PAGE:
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Oregon Football: 4 Biggest Weaknesses Heading into the Offseason

Kay JenningsContributor IIIJanuary 13, 2013

Oregon Football: 4 Biggest Weaknesses Heading into the Offseason

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    By any standards, the Oregon Ducks had a whale of a good 2012 football season. Aside from one, maybe two, misguided field goals, there were no glaring weaknesses on this Oregon team.

    What will this year bring? Oregon fans are already perusing the 2013 schedule and imagining the wins piling up like so many fallen leaves in autumn.

    However, there is no such thing as the perfect college football team. Every team has weaknesses and issues to resolve, including the Ducks.

    If you are an Oregon fan, here are a few things you should be worried about.

Loss Of Quality Linebackers

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    Why is this man, linebacker Michael Clay, smiling? Because his team just won the Fiesta Bowl and he just won the Defensive MVP award.

    Clay is also smiling because he is projected as a top-20 outside linebacker pick in the NFL draft. In fact, according to NFLdraftscout.com, Clay's stock is on the rise, no doubt because of his terrific performance in the Fiesta Bowl.

    Clay's buddy, inside linebacker Kiko Alonso, is projected as the No. 4 player at his position. You are likely to hear Alonso's name called sooner rather than later in the early rounds of the NFL draft.

    The point is that these are two great defensive talents who will soon walk down the graduation aisle at Oregon, and they will be difficult to replace. Clay and Alonso should get much of the credit for Oregon's defensive domination the past few years.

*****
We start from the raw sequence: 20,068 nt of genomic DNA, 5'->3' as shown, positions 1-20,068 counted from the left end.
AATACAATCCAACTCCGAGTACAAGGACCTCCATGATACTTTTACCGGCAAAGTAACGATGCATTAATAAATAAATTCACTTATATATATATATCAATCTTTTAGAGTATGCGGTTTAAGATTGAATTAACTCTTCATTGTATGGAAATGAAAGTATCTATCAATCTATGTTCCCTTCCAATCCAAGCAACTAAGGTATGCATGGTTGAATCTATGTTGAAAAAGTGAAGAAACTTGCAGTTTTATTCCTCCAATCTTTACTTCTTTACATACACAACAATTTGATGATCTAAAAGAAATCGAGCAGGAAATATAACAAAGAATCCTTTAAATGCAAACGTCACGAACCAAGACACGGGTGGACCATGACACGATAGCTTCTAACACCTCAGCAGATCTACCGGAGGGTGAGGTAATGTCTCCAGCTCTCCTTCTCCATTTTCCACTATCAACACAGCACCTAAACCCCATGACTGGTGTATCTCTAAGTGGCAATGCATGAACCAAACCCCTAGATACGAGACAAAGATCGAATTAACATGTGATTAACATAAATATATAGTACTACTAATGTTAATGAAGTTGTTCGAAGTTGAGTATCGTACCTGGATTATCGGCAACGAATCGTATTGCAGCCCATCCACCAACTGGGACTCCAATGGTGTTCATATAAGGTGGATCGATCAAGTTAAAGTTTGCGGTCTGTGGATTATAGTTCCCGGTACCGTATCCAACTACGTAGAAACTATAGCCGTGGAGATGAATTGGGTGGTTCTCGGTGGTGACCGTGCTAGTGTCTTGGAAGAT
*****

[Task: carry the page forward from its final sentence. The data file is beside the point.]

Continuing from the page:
Yes, there is good talent on the Ducks' roster at the linebacker position, where returning senior Boseko Lokombo will lead the charge. But Clay and Alonso's backups, Derrick Malone and Rahim Cassell respectively, are young, as is Lokombo's backup, Tyson Coleman.

    They will be joined by junior college transfer Joe Walker, who has much upside and will be expected to compete for a starting role.

    Maybe one or more of these guys will be the next Alonso or Clay. But right now, linebacker looks like a position that will take a step backward in 2013.

Wherefore Art Thou, Recruiters?

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    Oregon has verbal commitments from some wonderfully talented kids for 2013.

    In this class so far are running back Dontre Wilson, pictured here at the Oregon vs. Washington game last October, and the exciting Robinson twins, Tyree and Tyrell, from San Diego. Talented wide receiver Darren Carrington is also from San Diego.

    Add to them big Even Voeller, an offensive lineman from West Linn, OR, and, of course, RB Thomas Tyner, one of the top 5-star prospects to ever come out of the state of Oregon.

    But—and you knew there was a "but" coming, didn't you?—with only 13 current commitments, Oregon's recruiting class is less than two-thirds completed. And, while quality is very subjective, 247Sports.com has Oregon's current class ranked No. 25 in the nation.